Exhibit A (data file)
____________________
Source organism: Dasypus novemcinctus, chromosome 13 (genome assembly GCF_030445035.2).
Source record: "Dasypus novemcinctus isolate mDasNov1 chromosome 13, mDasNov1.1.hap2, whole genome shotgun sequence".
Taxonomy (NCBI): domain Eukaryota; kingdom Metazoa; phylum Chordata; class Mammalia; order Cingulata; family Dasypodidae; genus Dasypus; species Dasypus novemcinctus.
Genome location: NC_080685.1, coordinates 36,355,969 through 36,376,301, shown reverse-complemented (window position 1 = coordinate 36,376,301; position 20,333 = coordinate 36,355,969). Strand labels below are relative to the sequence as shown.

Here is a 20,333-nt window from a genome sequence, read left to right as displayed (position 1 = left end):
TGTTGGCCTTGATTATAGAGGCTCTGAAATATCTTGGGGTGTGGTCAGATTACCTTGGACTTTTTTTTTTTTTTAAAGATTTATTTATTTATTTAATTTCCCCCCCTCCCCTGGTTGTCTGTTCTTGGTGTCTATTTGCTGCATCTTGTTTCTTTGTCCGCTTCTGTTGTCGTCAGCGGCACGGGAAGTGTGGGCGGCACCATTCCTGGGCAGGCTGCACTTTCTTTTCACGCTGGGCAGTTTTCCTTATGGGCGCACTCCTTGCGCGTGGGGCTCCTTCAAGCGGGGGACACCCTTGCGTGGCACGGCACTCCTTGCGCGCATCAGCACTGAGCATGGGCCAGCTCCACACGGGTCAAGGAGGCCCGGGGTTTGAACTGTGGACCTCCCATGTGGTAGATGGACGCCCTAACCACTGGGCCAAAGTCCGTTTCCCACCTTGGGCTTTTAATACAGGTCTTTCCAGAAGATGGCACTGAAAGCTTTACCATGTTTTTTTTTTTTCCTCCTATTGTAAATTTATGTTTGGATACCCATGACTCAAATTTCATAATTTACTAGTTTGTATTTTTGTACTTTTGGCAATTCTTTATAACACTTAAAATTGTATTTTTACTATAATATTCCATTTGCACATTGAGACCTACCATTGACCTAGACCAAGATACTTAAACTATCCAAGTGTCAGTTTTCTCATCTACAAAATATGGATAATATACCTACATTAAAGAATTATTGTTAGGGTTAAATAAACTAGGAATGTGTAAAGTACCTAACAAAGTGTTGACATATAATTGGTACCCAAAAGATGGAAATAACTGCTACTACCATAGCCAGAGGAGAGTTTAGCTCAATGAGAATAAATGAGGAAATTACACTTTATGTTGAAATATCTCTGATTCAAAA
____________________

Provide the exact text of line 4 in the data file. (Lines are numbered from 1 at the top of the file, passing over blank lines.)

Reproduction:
Genome location: NC_080685.1, coordinates 36,355,969 through 36,376,301, shown reverse-complemented (window position 1 = coordinate 36,376,301; position 20,333 = coordinate 36,355,969). Strand labels below are relative to the sequence as shown.